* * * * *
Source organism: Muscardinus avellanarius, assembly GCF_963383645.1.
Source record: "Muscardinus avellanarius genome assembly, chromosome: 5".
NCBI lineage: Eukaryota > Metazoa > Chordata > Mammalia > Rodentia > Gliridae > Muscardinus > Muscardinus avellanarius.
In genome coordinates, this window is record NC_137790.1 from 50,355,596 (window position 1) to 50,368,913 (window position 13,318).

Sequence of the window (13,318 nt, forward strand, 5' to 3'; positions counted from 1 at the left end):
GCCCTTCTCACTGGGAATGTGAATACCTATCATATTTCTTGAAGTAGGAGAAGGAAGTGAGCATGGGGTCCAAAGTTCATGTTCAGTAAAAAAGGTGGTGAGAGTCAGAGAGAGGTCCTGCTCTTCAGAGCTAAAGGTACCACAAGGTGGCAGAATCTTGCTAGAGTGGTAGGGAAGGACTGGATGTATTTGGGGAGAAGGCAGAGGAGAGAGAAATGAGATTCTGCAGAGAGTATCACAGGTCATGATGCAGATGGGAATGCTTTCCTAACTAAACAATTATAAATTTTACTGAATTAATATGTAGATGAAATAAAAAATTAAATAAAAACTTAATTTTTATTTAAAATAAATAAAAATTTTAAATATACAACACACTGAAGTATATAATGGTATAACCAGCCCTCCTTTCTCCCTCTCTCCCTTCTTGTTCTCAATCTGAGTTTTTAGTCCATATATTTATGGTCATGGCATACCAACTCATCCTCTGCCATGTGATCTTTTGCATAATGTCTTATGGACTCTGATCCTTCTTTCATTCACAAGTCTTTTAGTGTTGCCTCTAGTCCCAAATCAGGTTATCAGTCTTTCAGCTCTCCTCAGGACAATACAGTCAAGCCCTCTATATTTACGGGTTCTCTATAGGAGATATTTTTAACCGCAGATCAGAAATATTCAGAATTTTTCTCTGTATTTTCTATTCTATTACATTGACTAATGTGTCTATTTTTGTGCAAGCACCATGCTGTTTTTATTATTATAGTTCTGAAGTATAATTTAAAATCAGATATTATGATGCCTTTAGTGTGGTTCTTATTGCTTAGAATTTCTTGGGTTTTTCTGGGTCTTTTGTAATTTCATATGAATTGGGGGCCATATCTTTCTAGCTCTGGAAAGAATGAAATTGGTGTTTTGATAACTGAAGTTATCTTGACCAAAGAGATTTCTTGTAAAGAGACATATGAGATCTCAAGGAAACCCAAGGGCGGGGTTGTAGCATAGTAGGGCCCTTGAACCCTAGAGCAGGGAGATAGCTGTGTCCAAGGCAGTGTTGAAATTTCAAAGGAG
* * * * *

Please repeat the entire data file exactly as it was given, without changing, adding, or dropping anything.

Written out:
Source organism: Muscardinus avellanarius, assembly GCF_963383645.1.
Source record: "Muscardinus avellanarius genome assembly, chromosome: 5".
NCBI lineage: Eukaryota > Metazoa > Chordata > Mammalia > Rodentia > Gliridae > Muscardinus > Muscardinus avellanarius.
In genome coordinates, this window is record NC_137790.1 from 50,355,596 (window position 1) to 50,368,913 (window position 13,318).

Sequence of the window (13,318 nt, forward strand, 5' to 3'; positions counted from 1 at the left end):
GCCCTTCTCACTGGGAATGTGAATACCTATCATATTTCTTGAAGTAGGAGAAGGAAGTGAGCATGGGGTCCAAAGTTCATGTTCAGTAAAAAAGGTGGTGAGAGTCAGAGAGAGGTCCTGCTCTTCAGAGCTAAAGGTACCACAAGGTGGCAGAATCTTGCTAGAGTGGTAGGGAAGGACTGGATGTATTTGGGGAGAAGGCAGAGGAGAGAGAAATGAGATTCTGCAGAGAGTATCACAGGTCATGATGCAGATGGGAATGCTTTCCTAACTAAACAATTATAAATTTTACTGAATTAATATGTAGATGAAATAAAAAATTAAATAAAAACTTAATTTTTATTTAAAATAAATAAAAATTTTAAATATACAACACACTGAAGTATATAATGGTATAACCAGCCCTCCTTTCTCCCTCTCTCCCTTCTTGTTCTCAATCTGAGTTTTTAGTCCATATATTTATGGTCATGGCATACCAACTCATCCTCTGCCATGTGATCTTTTGCATAATGTCTTATGGACTCTGATCCTTCTTTCATTCACAAGTCTTTTAGTGTTGCCTCTAGTCCCAAATCAGGTTATCAGTCTTTCAGCTCTCCTCAGGACAATACAGTCAAGCCCTCTATATTTACGGGTTCTCTATAGGAGATATTTTTAACCGCAGATCAGAAATATTCAGAATTTTTCTCTGTATTTTCTATTCTATTACATTGACTAATGTGTCTATTTTTGTGCAAGCACCATGCTGTTTTTATTATTATAGTTCTGAAGTATAATTTAAAATCAGATATTATGATGCCTTTAGTGTGGTTCTTATTGCTTAGAATTTCTTGGGTTTTTCTGGGTCTTTTGTAATTTCATATGAATTGGGGGCCATATCTTTCTAGCTCTGGAAAGAATGAAATTGGTGTTTTGATAACTGAAGTTATCTTGACCAAAGAGATTTCTTGTAAAGAGACATATGAGATCTCAAGGAAACCCAAGGGCGGGGTTGTAGCATAGTAGGGCCCTTGAACCCTAGAGCAGGGAGATAGCTGTGTCCAAGGCAGTGTTGAAATTTCAAAGGAG